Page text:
Ken Livingstone: Five of his most controversial comments

The former Mayor is no stranger to controversy  

Jeremy Corbyn is still attempting to quell the outcry surrounding claims by Ken Livingstone that Adolf Hitler supported Zionism “before he went mad” which have led to his suspension.

The Labour leader has been forced to deny his party has a problem with antisemitism after the outspoken former Mayor of London suggested the Nazi leader was a Zionist.

But Livingstone has a history of making controversial and provocative comments, often refusing to back down in the face of a fierce backlash.

Some of his most memorable exchanges are listed below:

In 2005, one of his remarks sparked an uproar that saw Livingstone embroiled in a protracted battle with the Evening Standard and refusing repeated demands to apologise.

Livingstone was approached by the Standard reporter Oliver Finegold as he left a party. After finding out which paper he worked for, Livingstone asked: “What did you do before? Were you a German war criminal?"

Finegold responded: “No, I'm Jewish, I wasn't a German war criminal and I'm actually quite offended by that. So, how did tonight go?”

Livingstone replied: “Arr right, well you might be [Jewish], but actually you are just like a concentration camp guard, you are just doing it because you are paid to, aren't you?”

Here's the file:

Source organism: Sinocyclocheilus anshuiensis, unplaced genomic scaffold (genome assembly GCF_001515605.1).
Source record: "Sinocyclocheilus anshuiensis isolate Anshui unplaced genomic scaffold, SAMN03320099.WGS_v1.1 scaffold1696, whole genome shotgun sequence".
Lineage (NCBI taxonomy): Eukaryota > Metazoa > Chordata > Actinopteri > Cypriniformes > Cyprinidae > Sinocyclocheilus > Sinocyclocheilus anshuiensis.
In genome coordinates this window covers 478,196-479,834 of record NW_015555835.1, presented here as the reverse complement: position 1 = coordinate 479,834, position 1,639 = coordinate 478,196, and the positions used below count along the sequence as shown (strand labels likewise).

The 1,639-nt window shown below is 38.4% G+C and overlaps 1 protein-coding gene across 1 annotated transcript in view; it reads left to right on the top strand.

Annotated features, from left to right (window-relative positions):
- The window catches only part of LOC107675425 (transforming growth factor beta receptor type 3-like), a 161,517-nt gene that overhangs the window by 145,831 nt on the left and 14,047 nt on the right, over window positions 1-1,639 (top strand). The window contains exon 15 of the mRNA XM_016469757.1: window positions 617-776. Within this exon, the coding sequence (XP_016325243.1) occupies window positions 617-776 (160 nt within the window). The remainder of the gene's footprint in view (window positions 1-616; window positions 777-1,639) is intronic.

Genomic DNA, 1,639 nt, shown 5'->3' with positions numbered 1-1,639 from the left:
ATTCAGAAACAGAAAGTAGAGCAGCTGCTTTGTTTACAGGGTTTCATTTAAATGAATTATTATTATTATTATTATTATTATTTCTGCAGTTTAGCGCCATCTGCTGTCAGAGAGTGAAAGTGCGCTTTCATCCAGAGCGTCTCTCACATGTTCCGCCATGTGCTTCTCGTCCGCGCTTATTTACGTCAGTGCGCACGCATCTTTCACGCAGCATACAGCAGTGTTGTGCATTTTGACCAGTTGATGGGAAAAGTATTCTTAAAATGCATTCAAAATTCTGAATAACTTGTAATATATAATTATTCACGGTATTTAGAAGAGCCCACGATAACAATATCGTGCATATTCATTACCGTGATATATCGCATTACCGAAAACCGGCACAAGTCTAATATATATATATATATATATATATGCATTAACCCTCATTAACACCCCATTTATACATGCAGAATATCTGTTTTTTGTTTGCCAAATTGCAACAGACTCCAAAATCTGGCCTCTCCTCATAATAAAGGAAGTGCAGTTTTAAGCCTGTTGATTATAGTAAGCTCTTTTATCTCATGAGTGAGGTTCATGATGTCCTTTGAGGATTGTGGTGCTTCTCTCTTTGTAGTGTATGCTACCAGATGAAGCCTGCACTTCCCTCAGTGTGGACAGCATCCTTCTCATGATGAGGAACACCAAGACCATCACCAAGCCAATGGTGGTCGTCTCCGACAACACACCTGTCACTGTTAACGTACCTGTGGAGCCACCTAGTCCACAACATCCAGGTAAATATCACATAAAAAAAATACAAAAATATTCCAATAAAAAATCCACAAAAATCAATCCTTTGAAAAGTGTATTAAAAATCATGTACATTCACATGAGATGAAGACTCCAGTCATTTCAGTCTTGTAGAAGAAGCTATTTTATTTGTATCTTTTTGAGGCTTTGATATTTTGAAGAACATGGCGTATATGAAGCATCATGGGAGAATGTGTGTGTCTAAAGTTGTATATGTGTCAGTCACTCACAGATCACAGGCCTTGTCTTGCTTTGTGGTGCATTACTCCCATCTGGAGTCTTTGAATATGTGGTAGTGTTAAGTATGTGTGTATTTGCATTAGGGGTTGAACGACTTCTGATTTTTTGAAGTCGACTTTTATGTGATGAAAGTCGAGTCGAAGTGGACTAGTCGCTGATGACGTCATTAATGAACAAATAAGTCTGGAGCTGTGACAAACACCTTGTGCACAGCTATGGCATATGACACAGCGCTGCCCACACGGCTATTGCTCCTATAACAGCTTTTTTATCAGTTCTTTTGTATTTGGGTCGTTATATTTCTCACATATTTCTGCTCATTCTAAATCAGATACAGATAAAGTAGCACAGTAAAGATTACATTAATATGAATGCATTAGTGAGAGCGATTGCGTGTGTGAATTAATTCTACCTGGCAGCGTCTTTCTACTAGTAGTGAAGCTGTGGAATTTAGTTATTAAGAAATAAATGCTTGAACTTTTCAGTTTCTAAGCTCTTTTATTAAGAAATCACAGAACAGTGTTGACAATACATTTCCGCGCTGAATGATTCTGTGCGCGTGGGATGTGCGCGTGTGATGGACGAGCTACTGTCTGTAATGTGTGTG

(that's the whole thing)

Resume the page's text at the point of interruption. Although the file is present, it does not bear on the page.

Read the full transcript of the conversation here.

In 2012, Livingstone faced calls to retract a comment after saying the Tory party was “riddled” with homosexuals. “[The public] should be allowed to know everything, except the nature of private relationships - unless there is hypocrisy, like some Tory MP denouncing homosexuality while they are indulging in it,” he told the New Statesman during a discussion about privacy.

”As soon as Blair got in, if you came out as lesbian or gay you immediately got a job. It was wonderful.

“You just knew the Tory party was riddled with it, like everywhere else is.”

He later defended his remarks as a ”backhanded compliment“ and insisted they were meant to be read humorously.

Speaking to the Guardian about his autobiography, ironically entitled, You Can’t Say That, in 2011, Livingstone insisted he had never made a mistake throughout his spell as Mayor of London despite losing to Boris Johnson. "The press keep asking me, what was your biggest mistake? But if I had made a big mistake, they'd all be writing about it, wouldn't they?”

Livingstone’s allegory for the 2012 mayoral election also proved deeply contentious when he jokingly described the contest as a “simple choice between good and evil”.

“I don't think it has been so clear since the great struggle between Churchill and Hitler,” he went on.

“Those who don't vote for me will be weighed in the balance come Judgment Day. The Archangel Gabriel will say, 'You didn't vote for Ken Livingstone in 2012. Oh dear, burn forever. Your skin flayed for all eternity.'”

Last year, a heated exchange about Syrian airstrikes on Question Time culminated with Livingstone blaming Tony Blair's decision to go to war in Iraq for the 7/7 terrorist attack in London. “If I was there [in the shadow cabinet], I’d say bombing on its own isn’t enough. We shouldn’t get caught up again. I remember when Tony Blair was told by the security services: 'If you go into Iraq, we will be a target for terrorism,'" he said. "And he ignored that advice and it killed 52 Londoners."

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